Historicism (Old and New)

Michael Murrin (emeritus)

Professor MurrinMy contribution to the medieval and Tudor-Stuart periods is comparative. Since English really did not develop a free-standing tradition before the late sixteenth century, authors normally had to consider other language traditions when they composed their works. The action of Beowulf takes place in Denmark and modern Sweden; Chaucer drew his models from France and Italy; Malory translated mostly French romances; and Spenser and Milton for the long poem looked to Italy.

James Lastra

James LastraI specialize in American film and have published extensively on sound in film, especially as it relates to the unfolding history of modernity and the aesthetics of both high and vernacular modernisms. Other sound interests include the material history of human sensory experience and how it conditions the emergence and normalization of representational technologies. My latest sound research deals with theories of asynchronous sound in film and with the Wagnerian aesthetics of modern sound design in American film. I have specific research interests in Surrealism both in Europe and in the United States, silent film comedy, American experimental film, and the films and writing of Luis Buñuel. Like most of the members of Cinema and Media Studies, I approach the American cinema as part of a global system of cultural production and exchange.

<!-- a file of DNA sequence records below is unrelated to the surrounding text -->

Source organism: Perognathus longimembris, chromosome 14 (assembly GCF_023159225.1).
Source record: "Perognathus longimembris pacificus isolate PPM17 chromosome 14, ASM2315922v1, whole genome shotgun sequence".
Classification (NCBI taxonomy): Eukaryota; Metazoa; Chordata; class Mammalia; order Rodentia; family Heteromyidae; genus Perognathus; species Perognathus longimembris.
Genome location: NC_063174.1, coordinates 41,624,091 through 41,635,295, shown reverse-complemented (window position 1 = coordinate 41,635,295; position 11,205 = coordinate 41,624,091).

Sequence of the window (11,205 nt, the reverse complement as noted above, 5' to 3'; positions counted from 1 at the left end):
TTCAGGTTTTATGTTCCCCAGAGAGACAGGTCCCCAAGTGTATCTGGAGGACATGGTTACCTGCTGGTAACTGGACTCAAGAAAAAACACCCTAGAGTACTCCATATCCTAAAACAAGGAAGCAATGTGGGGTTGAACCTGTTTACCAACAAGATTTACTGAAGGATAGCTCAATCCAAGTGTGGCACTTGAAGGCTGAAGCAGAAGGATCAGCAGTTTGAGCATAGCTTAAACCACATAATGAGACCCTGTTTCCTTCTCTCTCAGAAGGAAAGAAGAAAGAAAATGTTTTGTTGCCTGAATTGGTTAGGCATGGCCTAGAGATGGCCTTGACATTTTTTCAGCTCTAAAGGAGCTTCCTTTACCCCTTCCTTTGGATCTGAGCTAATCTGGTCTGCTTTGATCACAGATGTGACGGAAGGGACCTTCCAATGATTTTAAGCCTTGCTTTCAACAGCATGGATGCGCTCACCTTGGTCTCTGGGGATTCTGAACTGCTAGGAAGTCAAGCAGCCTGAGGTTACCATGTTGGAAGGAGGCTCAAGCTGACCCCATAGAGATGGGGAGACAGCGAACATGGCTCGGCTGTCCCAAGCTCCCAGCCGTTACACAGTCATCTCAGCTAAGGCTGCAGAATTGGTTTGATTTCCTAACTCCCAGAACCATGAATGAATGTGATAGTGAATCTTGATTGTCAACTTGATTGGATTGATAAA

Deborah Nelson

Deborah NelsonMy field is late twentieth-century U.S. culture and politics, what is known in shorthand as Post45 or Post War (to the confusion of many: which war?). I also am a founding member of the Post45 collective, which publishes an online journal Post45 and a book series at Stanford University Press. My interests in the field include American poetry, novels, essays, and plays; gender and sexuality studies; photography; autobiography and confessional writing; American ethnic literature; poetry and poetics; and Cold War history. 

Jennifer Scappettone